Reality bites with cold economic facts

Following weeks of demonstrations involving many thousands of people, it's probable for the worst protests ever to hit Hong Kong fizzling out in the coming weeks - that's if the administration doesn't commit another serious error in political judgment.

Mary Ma

Thursday, July 11, 2019

Following weeks of demonstrations involving many thousands of people, it's probable for the worst protests ever to hit Hong Kong fizzling out in the coming weeks - that's if the administration doesn't commit another serious error in political judgment.

Curiously, there seemed to be less traffic in the Central business district when I passed through the area yesterday afternoon. Are company executives leaving early for summer holidays to keep their children away from the extradition-bill heat?

While official figures won't be available for a while, it's clear the volatile situation is having an impact on local business activities. I understand that a major sales event for customers from the mainland has been cancelled due to the instability, costing the organizer tens of millions of dollars in potential revenue.

Since the release of official statistics is often behind the curve, I wish that by the time those setbacks are confirmed, the tense situation would have already eased sufficiently and cease to be a major concern for the economy.

However, this might be wishful thinking. While I hope not, I also wish that by that time, the government would have successfully opened a dialogue with the young people and protesters, and come up with some concrete measures to address their outstanding grievances.

Were that the case, the SAR would be able to concentrate on protecting itself against the impact of the Sino-US trade war. Otherwise, Financial Secretary Paul Chan Mo-po will have to lower his economic forecast yet again.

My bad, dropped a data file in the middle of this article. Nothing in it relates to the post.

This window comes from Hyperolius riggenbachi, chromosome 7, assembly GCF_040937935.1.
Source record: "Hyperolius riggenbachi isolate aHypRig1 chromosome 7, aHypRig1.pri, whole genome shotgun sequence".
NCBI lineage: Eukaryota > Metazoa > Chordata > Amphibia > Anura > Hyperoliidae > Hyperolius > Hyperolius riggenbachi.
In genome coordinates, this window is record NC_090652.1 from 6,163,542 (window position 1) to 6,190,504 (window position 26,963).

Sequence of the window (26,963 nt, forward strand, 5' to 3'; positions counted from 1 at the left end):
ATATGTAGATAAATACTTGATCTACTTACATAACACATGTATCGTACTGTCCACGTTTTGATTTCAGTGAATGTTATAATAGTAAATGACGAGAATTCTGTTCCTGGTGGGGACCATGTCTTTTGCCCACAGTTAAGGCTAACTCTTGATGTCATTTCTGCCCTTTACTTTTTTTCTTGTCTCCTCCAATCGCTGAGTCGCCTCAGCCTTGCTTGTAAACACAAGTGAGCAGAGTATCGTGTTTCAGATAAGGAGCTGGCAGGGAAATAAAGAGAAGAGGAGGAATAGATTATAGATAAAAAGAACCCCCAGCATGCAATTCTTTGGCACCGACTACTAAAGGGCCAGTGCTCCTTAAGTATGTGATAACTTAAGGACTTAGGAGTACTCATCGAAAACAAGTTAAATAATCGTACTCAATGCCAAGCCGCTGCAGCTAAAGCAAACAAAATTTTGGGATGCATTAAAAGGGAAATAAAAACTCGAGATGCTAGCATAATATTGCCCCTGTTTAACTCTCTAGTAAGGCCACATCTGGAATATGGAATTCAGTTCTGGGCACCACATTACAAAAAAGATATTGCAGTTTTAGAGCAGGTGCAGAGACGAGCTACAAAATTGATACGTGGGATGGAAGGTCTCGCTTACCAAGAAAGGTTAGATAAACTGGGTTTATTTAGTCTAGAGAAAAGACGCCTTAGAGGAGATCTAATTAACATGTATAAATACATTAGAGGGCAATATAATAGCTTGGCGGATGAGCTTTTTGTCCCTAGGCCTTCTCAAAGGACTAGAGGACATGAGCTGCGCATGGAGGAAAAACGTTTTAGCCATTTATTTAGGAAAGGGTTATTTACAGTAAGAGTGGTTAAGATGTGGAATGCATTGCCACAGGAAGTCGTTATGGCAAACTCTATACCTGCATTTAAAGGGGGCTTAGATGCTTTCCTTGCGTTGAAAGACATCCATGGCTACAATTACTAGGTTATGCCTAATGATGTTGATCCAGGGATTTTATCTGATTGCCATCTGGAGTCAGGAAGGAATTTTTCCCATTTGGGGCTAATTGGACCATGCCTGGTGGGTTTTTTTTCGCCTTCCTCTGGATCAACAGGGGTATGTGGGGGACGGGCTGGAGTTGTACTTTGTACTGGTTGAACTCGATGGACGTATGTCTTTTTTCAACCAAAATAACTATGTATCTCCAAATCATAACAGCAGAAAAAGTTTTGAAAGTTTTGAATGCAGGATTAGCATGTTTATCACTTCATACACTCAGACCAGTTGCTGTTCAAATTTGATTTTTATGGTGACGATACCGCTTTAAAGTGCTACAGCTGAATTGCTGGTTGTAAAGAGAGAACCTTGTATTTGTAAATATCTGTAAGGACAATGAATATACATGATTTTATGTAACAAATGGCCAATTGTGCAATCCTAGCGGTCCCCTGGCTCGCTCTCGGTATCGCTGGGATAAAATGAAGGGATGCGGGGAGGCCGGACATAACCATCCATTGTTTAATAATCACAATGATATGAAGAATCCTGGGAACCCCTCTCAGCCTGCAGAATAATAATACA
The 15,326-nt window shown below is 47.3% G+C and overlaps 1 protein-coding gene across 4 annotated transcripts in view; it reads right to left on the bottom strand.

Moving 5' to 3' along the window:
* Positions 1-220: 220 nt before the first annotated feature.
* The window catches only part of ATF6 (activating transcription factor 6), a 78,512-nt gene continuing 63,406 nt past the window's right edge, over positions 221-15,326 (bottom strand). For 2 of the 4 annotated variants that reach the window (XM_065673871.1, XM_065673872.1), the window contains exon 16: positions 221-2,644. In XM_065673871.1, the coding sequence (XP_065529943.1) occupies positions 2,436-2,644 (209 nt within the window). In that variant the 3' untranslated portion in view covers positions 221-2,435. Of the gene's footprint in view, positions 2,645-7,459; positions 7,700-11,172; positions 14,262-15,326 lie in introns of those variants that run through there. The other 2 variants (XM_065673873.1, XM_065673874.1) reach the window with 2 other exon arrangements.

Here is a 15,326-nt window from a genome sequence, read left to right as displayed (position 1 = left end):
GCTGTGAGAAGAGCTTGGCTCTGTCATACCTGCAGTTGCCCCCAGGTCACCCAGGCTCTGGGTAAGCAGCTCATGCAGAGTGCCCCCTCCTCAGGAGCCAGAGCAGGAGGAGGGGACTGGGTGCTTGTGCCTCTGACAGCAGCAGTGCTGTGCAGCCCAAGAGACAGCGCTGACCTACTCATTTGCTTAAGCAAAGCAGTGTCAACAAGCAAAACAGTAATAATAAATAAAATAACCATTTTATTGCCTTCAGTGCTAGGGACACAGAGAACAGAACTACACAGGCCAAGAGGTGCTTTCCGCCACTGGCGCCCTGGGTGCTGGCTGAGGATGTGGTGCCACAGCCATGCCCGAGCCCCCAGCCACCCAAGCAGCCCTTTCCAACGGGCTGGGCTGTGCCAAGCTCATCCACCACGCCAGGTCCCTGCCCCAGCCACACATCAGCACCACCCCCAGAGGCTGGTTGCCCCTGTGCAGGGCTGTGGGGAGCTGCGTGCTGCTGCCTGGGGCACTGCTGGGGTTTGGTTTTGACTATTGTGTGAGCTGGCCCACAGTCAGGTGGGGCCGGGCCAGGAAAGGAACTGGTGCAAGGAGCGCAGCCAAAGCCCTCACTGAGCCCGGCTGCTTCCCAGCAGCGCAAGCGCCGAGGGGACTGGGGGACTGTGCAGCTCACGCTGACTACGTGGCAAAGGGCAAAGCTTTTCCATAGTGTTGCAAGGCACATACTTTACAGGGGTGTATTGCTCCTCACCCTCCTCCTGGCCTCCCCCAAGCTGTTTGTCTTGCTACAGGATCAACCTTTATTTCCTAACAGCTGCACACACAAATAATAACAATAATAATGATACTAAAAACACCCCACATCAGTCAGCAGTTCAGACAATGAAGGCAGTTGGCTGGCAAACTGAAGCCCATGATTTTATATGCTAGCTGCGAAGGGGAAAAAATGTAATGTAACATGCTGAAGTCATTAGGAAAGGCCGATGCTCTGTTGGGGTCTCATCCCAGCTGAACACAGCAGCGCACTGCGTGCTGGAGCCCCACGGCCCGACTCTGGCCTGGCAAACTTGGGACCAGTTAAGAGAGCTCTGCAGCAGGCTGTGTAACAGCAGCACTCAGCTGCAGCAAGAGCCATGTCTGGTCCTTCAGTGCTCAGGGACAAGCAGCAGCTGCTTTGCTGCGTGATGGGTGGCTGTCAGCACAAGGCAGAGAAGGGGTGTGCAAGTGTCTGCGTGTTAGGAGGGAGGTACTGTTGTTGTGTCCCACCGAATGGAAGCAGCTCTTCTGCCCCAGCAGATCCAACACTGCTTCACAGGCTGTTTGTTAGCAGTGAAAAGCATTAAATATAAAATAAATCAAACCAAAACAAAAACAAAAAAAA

So, how will things develop from this point onward? Although I don't have the crystal ball to predict the future, I'm certain that another error in judgment by either side - the establishment and non-establishment - will bode gravely ill for the city.

On Tuesday, the City University of Hong Kong published its latest consumer confidence index for the second quarter, revealing the confidence level has dipped to a five-year low. Compared to the same period a year ago, it was nearly 24 percent lower.

While low confidence in economic development and housing were blamed, political instability was also cited.

That's a troubling finding. Since the survey was conducted in May and June, the protests hadn't yet taken place when many of the 1,005 respondents were polled. Therefore, the findings don't even reflect the latest events.

I have no doubt that had the survey been conducted now, the index would have plunged even lower.

Meanwhile, a leader of the Chinese Manufacturers' Association of Hong Kong cautioned that politics has been increasingly a factor affecting Hong Kong's economy. The warning by David Wong Yau-kar was timely because our economy has already been suffering from the impacts of the trade war, and internal disagreements over the bill would hurt the economy further.

It's only to be expected that if the row isn't resolved, fewer mainlanders would come to the SAR, which will hit the local retail sector directly.

It's all about jobs.